The Spindles gave Baltimore a groove

A legacy of music

February 28, 2003|By Carl Schoettler | Carl Schoettler,SUN STAFF

Frankie and the Spindles burst out of the Lexington Terrace projects 40 years ago and found a niche in rhythm and blues history.

"We started when I was 15," says Charles Hawkins, bass guitar player. "I'm 54 now."

He taught himself to play on a homemade guitar. He joined the Spindles with a bass he bought in a pawn shop. They still had to ask their folks if they could go on the road when their record "Count to Ten" went to No. 1 on the R&B charts in Philadelphia, New York, Washington and Baltimore.

"We traveled up and down the East Coast with the O'Jays," Hawkins says. "During our time, the Spindles were equivalent to the new group you have out of Baltimore called Dru Hill. From '70 to '76, the Spindles were everywhere on posters we were in such demand. We played in all the halls up and down the East Coast, the Apollo, the Royal ... "

Hawkins and Joe and Raymond Shields, two of the original singers, will reminisce about the Spindles in their heyday as part of a program presented by the Center for Cultural Education today at the Cajun Blu restaurant in Cherry Hill. The program will ask "What makes Baltimore's black history unique?" - with a strong emphasis on music.

"Baltimore has a rich history of musicians," says Alvin K. Brunson, director of the center. "One of our goals is to preserve the musical heritage of African-American artists."

Elizabeth Schaaf, archivist at the Peabody Institute, will talk about jazz musicians she has interviewed. Millie Battle, historian for the Left Bank Jazz Society, will recall the people the society has presented since its first concert in 1965.

Minnie Carter, author and poet, will read her poems. Kevin Barnes, an original member of Jimmy Briscoe and the Little Beavers, will talk about R&B from Cherry Hill, where Briscoe and the Beavers started out.

"Cherry Hill is a historic African-American community," Brunson says.

The Cajun Blu itself is an artifact of Cherry Hill. The new restaurant occupies the spot where for more than a half century, the Blue Water carryout purveyed fish, crabs and clams.

"The Blue Water carryout was a Cherry Hill landmark," says Ken Whitfield, who owns the Cajun Blu with Scott Nero, a contractor. Whitfield's mother, Laurena, and stepfather, Levi Shields, ran the carryout and sold fresh fish, clams and crabs off the back of a pickup truck throughout the neighborhood.

"Until the late '70s it was famous all over the world," Whitfield says. "Before integration, when blacks came to town off the ships, a sailor knew this was one of the places to go. ... On a Friday and Saturday night all the way up and down this road, there'd be cars, on both sides. At that time, we were open 24 hours a day."

They came for the fish. The Blue Water sold a 3/4 -pound fish sandwich.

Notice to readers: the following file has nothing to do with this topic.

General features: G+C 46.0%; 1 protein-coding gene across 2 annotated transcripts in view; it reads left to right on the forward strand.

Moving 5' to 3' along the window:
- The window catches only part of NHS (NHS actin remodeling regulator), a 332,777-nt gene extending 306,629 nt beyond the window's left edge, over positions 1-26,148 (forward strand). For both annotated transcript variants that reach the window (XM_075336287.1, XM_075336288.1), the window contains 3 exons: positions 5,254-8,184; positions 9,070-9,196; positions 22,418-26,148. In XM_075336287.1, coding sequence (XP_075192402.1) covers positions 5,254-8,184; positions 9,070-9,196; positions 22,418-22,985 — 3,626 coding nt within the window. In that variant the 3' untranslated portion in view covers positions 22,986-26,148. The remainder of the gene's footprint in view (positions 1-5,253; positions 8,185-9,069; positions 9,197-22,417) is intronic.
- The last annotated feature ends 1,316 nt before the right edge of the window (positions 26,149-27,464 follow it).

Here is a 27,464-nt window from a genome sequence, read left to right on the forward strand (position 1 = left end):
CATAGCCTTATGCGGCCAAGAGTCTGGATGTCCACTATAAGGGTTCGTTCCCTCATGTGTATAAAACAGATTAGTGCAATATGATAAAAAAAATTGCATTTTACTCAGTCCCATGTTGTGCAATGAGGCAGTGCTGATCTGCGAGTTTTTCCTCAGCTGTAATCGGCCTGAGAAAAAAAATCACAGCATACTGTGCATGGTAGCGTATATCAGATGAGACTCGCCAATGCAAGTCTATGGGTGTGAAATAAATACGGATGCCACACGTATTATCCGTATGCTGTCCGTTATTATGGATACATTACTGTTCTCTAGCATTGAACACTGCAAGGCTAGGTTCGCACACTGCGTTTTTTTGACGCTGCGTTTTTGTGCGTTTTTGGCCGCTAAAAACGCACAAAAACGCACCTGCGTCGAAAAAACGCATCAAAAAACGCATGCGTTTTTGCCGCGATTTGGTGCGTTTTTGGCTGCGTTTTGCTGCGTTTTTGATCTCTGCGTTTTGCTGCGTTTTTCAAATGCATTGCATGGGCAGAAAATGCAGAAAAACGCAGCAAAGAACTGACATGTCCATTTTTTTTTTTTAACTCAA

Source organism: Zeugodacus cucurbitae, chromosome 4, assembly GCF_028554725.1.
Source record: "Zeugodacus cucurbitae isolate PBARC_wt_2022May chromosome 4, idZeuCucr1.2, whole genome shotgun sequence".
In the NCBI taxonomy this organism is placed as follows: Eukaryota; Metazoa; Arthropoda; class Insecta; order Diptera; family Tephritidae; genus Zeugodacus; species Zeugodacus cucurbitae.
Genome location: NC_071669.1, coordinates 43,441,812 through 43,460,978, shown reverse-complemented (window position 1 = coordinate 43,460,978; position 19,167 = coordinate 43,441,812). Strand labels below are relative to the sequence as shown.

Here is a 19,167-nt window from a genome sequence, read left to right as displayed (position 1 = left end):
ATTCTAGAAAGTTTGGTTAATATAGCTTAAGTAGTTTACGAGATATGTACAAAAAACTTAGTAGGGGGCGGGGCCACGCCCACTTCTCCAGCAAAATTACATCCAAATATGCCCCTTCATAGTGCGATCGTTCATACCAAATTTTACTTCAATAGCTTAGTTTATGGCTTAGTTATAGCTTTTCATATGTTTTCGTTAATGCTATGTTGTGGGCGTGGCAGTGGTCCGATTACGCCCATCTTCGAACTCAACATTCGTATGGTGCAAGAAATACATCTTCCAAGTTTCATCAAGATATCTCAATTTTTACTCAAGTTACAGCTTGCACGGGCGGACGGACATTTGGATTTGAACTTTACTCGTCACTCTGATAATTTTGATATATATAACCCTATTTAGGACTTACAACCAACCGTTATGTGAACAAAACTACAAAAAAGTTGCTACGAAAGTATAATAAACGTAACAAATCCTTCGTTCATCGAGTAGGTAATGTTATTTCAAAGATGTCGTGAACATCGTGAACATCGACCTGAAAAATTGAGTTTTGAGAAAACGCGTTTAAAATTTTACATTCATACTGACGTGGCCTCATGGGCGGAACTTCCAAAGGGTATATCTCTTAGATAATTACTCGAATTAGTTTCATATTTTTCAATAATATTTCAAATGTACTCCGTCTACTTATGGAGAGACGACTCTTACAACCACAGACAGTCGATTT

"That 3/4 -pounder was three or four lake trout and that was quite a bit of fish," Whitfield says. " ... My earliest recollection was in '58, and they were 35 cents a sandwich."

Whitfield started working at the Blue Water when he was about 11.

"We used to get clams in 250-pound bags," Whitfield says. "You remember Haystack Calhoun, the wrestler? That scar there on my hand - he said I was opening the clams too slow, and I was trying to speed up, and I ran the blade all the way through. He was on his way down to the Eastern Shore to wrestle that night. But he stood here and ate two dozen clams before he left."

The late Haystack, who reportedly weighed as much as 600 pounds, defeated opponents by sitting on them.

"All I know, he was huge, and I wasn't opening them fast enough. We had a guy here named Gaylord. He looked at the clam, the clam opened up. He opened the rest of them for Haystack."

Whitfield's stepfather bought the hall on the hill across the street in the 1970s and Frankie and the Spindles played there often.

"We owned that spot," Hawkins says. "This was Cherry Hill's main entertainment center. This is where Jimmy Briscoe came out of."

The Spindles came out of the talent shows at Lexington Terrace Elementary School 19. "In the school auditorium," he says, "25 cents."

His wife, Elizabeth, met him at one of the talent shows.

"We used to fight to get in," she says. They danced the Madison. "Like a line dance now, and, I guess the Boogaloo, and all of that."

The Spindles had five singers and a nine-piece band and the biggest sound in Baltimore.

"We won so many talent shows that we were the best in town," Hawkins says. "So there was a famous DJ that discovered us, his name was Rockin' Robin. He's deceased now. He said, `You guys are good. Would you like to take this a little further?' Being kids, teen-agers, we said, `Sure. Why not?' "

Rockin' Robin introduced them to Kenny Gamble and Leon Huff, the Philadelphia songwriters and producers who were instrumental in creating "The Philly Sound."

"They wrote for Little Melvin and the Blue Notes, the O'Jays, and a lot of Philly groups," he says. They worked with the Spindles to produce "Count to Ten."

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